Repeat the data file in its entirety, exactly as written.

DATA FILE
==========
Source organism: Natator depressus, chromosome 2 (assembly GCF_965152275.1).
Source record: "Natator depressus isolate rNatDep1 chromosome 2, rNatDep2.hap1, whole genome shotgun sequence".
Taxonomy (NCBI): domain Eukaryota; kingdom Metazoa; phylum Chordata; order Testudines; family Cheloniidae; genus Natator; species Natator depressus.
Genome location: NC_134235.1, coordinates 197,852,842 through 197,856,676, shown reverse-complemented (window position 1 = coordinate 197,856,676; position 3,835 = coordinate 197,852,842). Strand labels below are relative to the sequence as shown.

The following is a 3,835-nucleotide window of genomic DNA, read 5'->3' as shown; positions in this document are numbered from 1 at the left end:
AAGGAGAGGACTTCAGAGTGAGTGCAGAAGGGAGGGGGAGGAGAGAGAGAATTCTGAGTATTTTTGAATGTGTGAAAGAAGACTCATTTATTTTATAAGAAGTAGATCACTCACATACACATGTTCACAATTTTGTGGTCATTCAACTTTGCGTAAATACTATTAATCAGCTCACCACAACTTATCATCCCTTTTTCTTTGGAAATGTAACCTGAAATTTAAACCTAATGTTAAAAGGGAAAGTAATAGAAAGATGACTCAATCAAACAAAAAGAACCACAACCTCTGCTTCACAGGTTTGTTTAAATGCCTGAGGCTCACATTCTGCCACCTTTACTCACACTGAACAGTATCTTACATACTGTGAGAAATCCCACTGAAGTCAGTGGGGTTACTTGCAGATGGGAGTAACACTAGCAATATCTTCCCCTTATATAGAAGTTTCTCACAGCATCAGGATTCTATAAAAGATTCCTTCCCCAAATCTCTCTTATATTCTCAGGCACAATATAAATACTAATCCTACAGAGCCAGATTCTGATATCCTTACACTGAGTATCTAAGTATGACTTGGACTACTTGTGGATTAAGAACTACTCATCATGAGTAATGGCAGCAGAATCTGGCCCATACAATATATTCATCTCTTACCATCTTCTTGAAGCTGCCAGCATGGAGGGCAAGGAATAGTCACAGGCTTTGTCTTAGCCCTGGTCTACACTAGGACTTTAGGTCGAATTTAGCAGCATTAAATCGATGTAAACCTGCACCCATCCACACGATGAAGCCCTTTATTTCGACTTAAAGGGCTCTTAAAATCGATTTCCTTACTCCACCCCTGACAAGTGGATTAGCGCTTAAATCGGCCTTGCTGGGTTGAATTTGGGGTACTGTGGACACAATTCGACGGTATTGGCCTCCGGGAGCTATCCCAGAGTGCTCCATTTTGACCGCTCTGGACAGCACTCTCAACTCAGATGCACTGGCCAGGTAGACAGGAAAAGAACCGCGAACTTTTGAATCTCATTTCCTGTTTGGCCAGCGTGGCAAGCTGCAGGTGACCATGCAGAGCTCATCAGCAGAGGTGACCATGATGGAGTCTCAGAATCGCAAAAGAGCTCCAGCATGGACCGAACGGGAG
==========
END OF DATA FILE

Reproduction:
Source organism: Natator depressus, chromosome 2 (assembly GCF_965152275.1).
Source record: "Natator depressus isolate rNatDep1 chromosome 2, rNatDep2.hap1, whole genome shotgun sequence".
Taxonomy (NCBI): domain Eukaryota; kingdom Metazoa; phylum Chordata; order Testudines; family Cheloniidae; genus Natator; species Natator depressus.
Genome location: NC_134235.1, coordinates 197,852,842 through 197,856,676, shown reverse-complemented (window position 1 = coordinate 197,856,676; position 3,835 = coordinate 197,852,842). Strand labels below are relative to the sequence as shown.

The following is a 3,835-nucleotide window of genomic DNA, read 5'->3' as shown; positions in this document are numbered from 1 at the left end:
AAGGAGAGGACTTCAGAGTGAGTGCAGAAGGGAGGGGGAGGAGAGAGAGAATTCTGAGTATTTTTGAATGTGTGAAAGAAGACTCATTTATTTTATAAGAAGTAGATCACTCACATACACATGTTCACAATTTTGTGGTCATTCAACTTTGCGTAAATACTATTAATCAGCTCACCACAACTTATCATCCCTTTTTCTTTGGAAATGTAACCTGAAATTTAAACCTAATGTTAAAAGGGAAAGTAATAGAAAGATGACTCAATCAAACAAAAAGAACCACAACCTCTGCTTCACAGGTTTGTTTAAATGCCTGAGGCTCACATTCTGCCACCTTTACTCACACTGAACAGTATCTTACATACTGTGAGAAATCCCACTGAAGTCAGTGGGGTTACTTGCAGATGGGAGTAACACTAGCAATATCTTCCCCTTATATAGAAGTTTCTCACAGCATCAGGATTCTATAAAAGATTCCTTCCCCAAATCTCTCTTATATTCTCAGGCACAATATAAATACTAATCCTACAGAGCCAGATTCTGATATCCTTACACTGAGTATCTAAGTATGACTTGGACTACTTGTGGATTAAGAACTACTCATCATGAGTAATGGCAGCAGAATCTGGCCCATACAATATATTCATCTCTTACCATCTTCTTGAAGCTGCCAGCATGGAGGGCAAGGAATAGTCACAGGCTTTGTCTTAGCCCTGGTCTACACTAGGACTTTAGGTCGAATTTAGCAGCATTAAATCGATGTAAACCTGCACCCATCCACACGATGAAGCCCTTTATTTCGACTTAAAGGGCTCTTAAAATCGATTTCCTTACTCCACCCCTGACAAGTGGATTAGCGCTTAAATCGGCCTTGCTGGGTTGAATTTGGGGTACTGTGGACACAATTCGACGGTATTGGCCTCCGGGAGCTATCCCAGAGTGCTCCATTTTGACCGCTCTGGACAGCACTCTCAACTCAGATGCACTGGCCAGGTAGACAGGAAAAGAACCGCGAACTTTTGAATCTCATTTCCTGTTTGGCCAGCGTGGCAAGCTGCAGGTGACCATGCAGAGCTCATCAGCAGAGGTGACCATGATGGAGTCTCAGAATCGCAAAAGAGCTCCAGCATGGACCGAACGGGAG